Do Managers Need to be Liked to be Effective?
An effective manager is one who is not only able to make decisions, but also has the influence and the personality to convey the decision and get others to follow their instructions. Many managers fall down in this respect usually because they are only proficient in either one or the other of these skills. For example, they are either good at coming up with the solution to a problem and making a decision, but they are not comfortable in issuing instructions to employees and tend to shy away from doing so particularly if the decision is a tough one that is likely to cause unhappiness such as making a redundancy or introducing cutbacks for a department or work area. Alternatively, the manager may have fabulous influencing and communication skills but tends to make poor decisions which can often leave the business or department in a poor state or failing to take advantage of upcoming opportunities.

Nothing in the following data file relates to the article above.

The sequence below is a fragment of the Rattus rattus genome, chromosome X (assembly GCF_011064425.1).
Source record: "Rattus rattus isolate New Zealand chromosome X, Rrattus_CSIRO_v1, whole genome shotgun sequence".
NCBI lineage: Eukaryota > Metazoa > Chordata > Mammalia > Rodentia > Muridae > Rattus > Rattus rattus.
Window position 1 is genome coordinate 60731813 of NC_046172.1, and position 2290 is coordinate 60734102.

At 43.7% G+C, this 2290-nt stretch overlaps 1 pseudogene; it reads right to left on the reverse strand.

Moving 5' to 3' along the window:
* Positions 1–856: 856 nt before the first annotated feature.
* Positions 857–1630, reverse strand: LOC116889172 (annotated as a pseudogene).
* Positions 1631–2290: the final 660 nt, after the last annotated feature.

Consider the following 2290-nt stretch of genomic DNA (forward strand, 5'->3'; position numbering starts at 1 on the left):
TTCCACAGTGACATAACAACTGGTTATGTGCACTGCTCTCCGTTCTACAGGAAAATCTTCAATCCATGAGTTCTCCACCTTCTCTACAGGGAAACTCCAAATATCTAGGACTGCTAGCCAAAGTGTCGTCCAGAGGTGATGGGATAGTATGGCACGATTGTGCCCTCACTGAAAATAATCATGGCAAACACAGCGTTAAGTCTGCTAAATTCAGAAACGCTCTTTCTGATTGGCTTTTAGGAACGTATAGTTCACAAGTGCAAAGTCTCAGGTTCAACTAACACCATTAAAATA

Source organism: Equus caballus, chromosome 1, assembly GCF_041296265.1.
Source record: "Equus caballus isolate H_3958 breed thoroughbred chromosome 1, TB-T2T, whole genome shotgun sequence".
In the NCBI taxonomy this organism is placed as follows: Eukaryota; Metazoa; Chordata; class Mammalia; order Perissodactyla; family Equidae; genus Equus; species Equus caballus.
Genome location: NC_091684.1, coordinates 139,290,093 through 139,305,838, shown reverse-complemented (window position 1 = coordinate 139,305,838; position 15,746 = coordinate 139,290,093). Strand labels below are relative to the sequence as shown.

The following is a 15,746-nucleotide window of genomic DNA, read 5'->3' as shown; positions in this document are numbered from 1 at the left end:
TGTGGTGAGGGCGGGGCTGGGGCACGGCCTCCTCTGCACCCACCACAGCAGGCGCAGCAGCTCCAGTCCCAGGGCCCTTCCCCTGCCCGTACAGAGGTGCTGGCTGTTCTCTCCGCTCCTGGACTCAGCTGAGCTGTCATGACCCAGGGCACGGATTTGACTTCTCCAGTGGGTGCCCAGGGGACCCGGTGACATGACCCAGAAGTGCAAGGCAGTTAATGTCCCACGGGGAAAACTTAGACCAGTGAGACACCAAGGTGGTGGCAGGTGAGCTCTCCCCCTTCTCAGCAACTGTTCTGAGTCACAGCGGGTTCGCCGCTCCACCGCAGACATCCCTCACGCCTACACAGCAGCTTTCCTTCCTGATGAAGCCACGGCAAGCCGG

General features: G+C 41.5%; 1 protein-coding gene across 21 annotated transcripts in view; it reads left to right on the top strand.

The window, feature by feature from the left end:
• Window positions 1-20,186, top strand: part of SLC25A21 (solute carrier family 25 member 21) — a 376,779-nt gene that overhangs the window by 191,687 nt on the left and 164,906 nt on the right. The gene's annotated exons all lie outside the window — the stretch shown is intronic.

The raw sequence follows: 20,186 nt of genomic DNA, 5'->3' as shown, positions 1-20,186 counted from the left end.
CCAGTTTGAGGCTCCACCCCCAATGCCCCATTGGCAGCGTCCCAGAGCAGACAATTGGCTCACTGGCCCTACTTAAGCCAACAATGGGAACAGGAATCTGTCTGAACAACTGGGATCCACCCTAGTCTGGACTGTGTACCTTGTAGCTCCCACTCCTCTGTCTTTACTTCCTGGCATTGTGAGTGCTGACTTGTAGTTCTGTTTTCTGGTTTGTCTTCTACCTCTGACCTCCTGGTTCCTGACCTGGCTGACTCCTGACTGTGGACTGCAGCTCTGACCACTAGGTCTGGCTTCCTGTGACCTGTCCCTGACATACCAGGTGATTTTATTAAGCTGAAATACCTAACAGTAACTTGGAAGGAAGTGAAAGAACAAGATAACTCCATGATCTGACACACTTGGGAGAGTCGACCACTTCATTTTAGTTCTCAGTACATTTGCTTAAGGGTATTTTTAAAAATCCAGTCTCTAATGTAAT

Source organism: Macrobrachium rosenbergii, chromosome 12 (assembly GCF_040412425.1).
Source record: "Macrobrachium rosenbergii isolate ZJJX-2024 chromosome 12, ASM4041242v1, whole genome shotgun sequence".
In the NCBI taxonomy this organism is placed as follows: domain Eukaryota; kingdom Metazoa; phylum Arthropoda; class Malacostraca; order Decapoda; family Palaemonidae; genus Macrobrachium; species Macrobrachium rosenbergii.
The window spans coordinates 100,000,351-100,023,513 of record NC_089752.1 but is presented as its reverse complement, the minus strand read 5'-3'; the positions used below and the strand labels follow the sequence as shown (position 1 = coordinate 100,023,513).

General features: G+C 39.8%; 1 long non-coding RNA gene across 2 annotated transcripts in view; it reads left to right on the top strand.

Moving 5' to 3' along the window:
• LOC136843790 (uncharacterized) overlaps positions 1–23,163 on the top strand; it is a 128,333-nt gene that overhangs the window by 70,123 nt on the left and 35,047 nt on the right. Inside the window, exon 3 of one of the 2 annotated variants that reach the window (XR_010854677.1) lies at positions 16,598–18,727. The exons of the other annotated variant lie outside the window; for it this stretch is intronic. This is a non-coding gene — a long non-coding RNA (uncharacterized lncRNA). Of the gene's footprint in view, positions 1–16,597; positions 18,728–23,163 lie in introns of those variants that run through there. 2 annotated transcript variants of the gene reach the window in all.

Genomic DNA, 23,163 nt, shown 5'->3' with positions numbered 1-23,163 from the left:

A manager who is effective at communicating and influencing will often have a likeable personality or manages to command respect through their presence and authority. Workers are more likely to respond positively to a manager who is friendly, approachable and likeable than they are to one who is rarely seen, bad tempered and criticises often without giving praise when it is due.
So whilst a manager does not necessarily need to be liked to be effective if they are still able to command respect or perhaps even instil a little fear into workers to perform well, they stand a far greater chance of getting the best out of their employees if they are liked and have a good professional relationship with workers. If they do, and this is combined with a manager who is also good at making appropriate decisions and has a vast array of skills learnt on management training courses, then this equates to a truly first-class manager.